I'm not saying you're wrong, just some follow up questions to help verify the claims.  Bose are publicly stating they are not doing this.  So, can we examine the possbiliity it's not Bose Connect sourcing the messages?

*** Please Note: I do not work for Bose; please don't private message me your support questions!
Animated Arbiter

Re: Spying allegations - what is really collected

Yes, I am completely sure it is Bose App sending the messages. Take a look at example message I linked to (the pastebin link). First part contains following data:  "app": "build": 27,"name": "Bose Connect","namespace": "com.bose.monet", "version": "4.0.0" } . So it clearly identifies Bose App as the source. The other reason is that there were other messages (I have not pasted them in pastebin) with events like "Connect' and information about serial number and product id of my headphones. I seen also messages generated by Spotify app, but they were completely different.

And Bose is not stating they are not doing this. Read Jason's message carefully: they are saying they are not 'wiretapping communications' (which is true), they don't use anything to identify us 'by name' (also true, they use some unique id) and that they don't sell the information (impossible to verify). 

I also encourage everybody to not take my word  and test for themselves - it takes 10 minutes to set it up.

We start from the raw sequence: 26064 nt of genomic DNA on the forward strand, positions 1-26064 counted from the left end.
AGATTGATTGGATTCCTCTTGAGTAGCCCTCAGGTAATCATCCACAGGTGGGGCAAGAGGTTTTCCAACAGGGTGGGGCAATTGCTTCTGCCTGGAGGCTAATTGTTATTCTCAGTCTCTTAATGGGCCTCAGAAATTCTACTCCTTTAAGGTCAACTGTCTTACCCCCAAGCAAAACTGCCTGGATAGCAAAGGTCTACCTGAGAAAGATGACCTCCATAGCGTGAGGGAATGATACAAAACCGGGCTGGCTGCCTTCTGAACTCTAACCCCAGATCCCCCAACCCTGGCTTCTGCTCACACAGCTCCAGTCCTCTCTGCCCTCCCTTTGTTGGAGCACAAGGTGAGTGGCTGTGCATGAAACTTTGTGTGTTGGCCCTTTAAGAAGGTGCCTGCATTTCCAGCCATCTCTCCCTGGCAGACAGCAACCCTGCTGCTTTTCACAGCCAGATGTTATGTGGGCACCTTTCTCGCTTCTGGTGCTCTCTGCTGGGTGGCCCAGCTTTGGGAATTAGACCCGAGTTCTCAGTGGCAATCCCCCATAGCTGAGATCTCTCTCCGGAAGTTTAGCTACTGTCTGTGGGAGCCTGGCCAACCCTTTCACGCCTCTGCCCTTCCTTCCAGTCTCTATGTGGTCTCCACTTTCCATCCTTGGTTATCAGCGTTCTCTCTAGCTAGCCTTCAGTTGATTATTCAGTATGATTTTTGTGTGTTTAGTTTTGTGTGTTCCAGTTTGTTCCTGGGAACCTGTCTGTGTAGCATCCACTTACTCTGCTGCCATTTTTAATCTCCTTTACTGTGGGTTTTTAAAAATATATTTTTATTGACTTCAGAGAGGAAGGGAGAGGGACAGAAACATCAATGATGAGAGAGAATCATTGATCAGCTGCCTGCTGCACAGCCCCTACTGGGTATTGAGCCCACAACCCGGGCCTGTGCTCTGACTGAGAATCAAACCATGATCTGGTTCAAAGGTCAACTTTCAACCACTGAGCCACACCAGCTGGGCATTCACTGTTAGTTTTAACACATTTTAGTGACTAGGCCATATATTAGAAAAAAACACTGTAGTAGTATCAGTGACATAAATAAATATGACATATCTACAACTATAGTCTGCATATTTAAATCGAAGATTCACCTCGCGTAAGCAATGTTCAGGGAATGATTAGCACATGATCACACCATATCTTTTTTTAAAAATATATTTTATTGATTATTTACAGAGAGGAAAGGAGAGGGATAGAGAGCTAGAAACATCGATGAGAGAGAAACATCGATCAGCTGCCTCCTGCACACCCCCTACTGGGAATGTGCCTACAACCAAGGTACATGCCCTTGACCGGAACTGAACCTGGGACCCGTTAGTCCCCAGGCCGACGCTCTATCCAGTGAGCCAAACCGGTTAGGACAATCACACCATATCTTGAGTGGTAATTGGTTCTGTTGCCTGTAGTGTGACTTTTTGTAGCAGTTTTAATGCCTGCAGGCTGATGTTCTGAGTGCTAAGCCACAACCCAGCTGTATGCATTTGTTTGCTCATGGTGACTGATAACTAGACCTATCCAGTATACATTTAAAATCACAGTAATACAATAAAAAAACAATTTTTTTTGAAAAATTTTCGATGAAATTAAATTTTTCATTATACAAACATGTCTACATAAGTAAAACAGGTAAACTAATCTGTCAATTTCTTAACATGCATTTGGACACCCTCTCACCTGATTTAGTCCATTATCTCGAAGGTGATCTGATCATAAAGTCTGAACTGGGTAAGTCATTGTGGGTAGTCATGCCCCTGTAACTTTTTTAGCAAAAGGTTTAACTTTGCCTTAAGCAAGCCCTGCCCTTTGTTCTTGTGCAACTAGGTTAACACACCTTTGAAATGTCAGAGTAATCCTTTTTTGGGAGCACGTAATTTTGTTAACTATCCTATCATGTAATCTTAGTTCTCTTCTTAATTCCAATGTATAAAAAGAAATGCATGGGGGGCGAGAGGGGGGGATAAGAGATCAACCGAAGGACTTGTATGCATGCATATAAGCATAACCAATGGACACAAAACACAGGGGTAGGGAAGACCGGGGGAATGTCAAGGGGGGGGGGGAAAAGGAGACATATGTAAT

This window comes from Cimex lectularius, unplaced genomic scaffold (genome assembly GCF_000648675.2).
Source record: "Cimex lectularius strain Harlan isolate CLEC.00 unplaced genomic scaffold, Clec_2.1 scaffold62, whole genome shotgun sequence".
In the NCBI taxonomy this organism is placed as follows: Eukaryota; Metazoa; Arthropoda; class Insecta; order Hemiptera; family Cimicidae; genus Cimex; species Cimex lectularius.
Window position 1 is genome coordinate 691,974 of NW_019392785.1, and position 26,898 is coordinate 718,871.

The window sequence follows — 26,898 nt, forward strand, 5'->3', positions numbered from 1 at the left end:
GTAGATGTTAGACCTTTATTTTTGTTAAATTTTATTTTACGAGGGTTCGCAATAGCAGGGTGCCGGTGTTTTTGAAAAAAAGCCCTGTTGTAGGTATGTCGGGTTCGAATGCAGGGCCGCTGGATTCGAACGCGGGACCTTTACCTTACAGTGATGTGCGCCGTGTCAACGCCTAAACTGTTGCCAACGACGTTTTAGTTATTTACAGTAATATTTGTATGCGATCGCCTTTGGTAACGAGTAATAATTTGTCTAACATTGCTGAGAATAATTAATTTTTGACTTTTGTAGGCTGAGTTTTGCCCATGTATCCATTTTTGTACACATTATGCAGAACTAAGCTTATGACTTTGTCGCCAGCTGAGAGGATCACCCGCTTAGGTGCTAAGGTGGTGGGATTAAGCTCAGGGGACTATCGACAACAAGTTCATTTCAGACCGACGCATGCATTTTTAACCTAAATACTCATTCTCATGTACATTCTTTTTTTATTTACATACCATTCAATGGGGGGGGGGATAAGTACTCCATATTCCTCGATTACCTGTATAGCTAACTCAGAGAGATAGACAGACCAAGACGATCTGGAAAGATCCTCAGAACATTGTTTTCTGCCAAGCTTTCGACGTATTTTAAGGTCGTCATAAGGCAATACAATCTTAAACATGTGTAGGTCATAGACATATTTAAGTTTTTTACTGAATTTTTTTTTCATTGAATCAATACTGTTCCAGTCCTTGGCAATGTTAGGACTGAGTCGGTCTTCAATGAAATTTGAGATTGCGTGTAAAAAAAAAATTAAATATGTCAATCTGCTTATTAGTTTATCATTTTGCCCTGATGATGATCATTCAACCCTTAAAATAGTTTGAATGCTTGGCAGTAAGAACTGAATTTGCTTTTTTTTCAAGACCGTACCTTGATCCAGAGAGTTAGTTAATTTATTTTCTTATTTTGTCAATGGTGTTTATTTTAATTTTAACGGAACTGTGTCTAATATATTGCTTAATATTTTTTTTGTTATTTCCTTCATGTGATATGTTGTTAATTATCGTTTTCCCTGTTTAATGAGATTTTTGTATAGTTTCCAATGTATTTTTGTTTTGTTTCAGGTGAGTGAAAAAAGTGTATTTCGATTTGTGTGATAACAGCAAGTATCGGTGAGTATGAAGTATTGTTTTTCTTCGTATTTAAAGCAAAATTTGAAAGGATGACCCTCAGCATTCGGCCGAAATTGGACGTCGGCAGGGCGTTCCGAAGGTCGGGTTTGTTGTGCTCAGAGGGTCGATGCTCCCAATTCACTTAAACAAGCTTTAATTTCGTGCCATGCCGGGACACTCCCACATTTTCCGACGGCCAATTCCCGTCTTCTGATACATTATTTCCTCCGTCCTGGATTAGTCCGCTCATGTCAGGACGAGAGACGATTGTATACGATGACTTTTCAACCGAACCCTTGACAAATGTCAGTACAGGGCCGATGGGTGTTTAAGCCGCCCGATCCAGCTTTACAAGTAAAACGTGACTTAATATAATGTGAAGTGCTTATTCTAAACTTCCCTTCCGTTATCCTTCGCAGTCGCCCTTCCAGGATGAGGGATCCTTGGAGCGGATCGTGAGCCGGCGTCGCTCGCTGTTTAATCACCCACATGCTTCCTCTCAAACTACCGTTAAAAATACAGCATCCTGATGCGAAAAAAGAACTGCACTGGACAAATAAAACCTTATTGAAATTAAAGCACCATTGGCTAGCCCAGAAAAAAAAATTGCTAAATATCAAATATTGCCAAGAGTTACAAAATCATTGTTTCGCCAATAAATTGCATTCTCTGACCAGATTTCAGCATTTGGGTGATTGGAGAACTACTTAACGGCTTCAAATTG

Friendly Fanatic

Re: Spying allegations - what is really collected

@qbast thanks for this info!

BTW you're in Warsaw, PL? Same as me, maybe we could arrange headphones comparison?
Animated Arbiter

Re: Spying allegations - what is really collected

Unfortunately no, I live in Poznan.

Friendly Fanatic

Re: Spying allegations - what is really collected

My reading of Bose's statements is that they're collecting data in aggregate, but not using it to track individual users.  So they might now that x percent of their customers run an iPhone 6S, or that y percent of the tracks people play are classical, or whatever.  But they don't use it to say that that I listened to David Bowie.


And that makes sense.  It's important for them to know which phones people use with their products, just to make sure everything works the way it's supposed to, and maybe knowing something about what their customers listen to helps them tweak the sound profiles of their headphones.  But really, I doubt that knowing that I as an individual listened to David Bowie would very useful for them.  Everyone's hopped up on the idea that you can find crazy correlations in things, but I'm not sure that it would pan out in this case.


I don't think Bose's statement is inconsistent with the technical data that's been posted in this thread.  The data is going out to their servers, but once it gets there it's not being used in a way that invades anyone's privacy.  I was concerned at first, but my inclination is to accept Bose's statement at face value until I have some reason not to.


It's possible I'm biased because I would be very unhappy if I had to give up my Bose products.  In any event, I uninstalled the app yesterday and reinstalled it today after reading what Bose had to say.